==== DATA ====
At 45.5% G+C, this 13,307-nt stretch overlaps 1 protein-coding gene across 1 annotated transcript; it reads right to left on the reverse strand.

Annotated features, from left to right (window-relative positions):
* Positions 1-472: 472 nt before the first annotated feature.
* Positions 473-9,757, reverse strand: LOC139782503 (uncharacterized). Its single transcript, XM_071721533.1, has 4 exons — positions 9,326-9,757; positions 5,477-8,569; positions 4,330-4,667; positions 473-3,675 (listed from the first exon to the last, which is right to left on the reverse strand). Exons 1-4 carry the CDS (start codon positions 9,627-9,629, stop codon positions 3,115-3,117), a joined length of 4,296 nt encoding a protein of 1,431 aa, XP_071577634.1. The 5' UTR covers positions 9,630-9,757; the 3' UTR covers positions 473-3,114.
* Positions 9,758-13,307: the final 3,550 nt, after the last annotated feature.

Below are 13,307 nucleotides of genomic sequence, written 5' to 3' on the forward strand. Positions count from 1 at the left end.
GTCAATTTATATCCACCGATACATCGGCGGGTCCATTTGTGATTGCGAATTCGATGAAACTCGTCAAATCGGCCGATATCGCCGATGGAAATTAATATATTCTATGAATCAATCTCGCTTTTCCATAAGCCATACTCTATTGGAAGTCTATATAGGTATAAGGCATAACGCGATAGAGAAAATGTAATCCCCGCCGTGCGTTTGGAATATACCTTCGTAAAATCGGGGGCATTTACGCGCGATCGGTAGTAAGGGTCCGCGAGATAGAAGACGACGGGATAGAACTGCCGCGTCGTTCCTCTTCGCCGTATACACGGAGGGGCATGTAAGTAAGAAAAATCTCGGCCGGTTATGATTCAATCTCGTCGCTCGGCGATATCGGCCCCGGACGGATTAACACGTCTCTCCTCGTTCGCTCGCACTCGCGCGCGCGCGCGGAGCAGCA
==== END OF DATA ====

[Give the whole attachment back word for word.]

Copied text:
At 45.5% G+C, this 13,307-nt stretch overlaps 1 protein-coding gene across 1 annotated transcript; it reads right to left on the reverse strand.

Annotated features, from left to right (window-relative positions):
* Positions 1-472: 472 nt before the first annotated feature.
* Positions 473-9,757, reverse strand: LOC139782503 (uncharacterized). Its single transcript, XM_071721533.1, has 4 exons — positions 9,326-9,757; positions 5,477-8,569; positions 4,330-4,667; positions 473-3,675 (listed from the first exon to the last, which is right to left on the reverse strand). Exons 1-4 carry the CDS (start codon positions 9,627-9,629, stop codon positions 3,115-3,117), a joined length of 4,296 nt encoding a protein of 1,431 aa, XP_071577634.1. The 5' UTR covers positions 9,630-9,757; the 3' UTR covers positions 473-3,114.
* Positions 9,758-13,307: the final 3,550 nt, after the last annotated feature.

Below are 13,307 nucleotides of genomic sequence, written 5' to 3' on the forward strand. Positions count from 1 at the left end.
GTCAATTTATATCCACCGATACATCGGCGGGTCCATTTGTGATTGCGAATTCGATGAAACTCGTCAAATCGGCCGATATCGCCGATGGAAATTAATATATTCTATGAATCAATCTCGCTTTTCCATAAGCCATACTCTATTGGAAGTCTATATAGGTATAAGGCATAACGCGATAGAGAAAATGTAATCCCCGCCGTGCGTTTGGAATATACCTTCGTAAAATCGGGGGCATTTACGCGCGATCGGTAGTAAGGGTCCGCGAGATAGAAGACGACGGGATAGAACTGCCGCGTCGTTCCTCTTCGCCGTATACACGGAGGGGCATGTAAGTAAGAAAAATCTCGGCCGGTTATGATTCAATCTCGTCGCTCGGCGATATCGGCCCCGGACGGATTAACACGTCTCTCCTCGTTCGCTCGCACTCGCGCGCGCGCGCGGAGCAGCA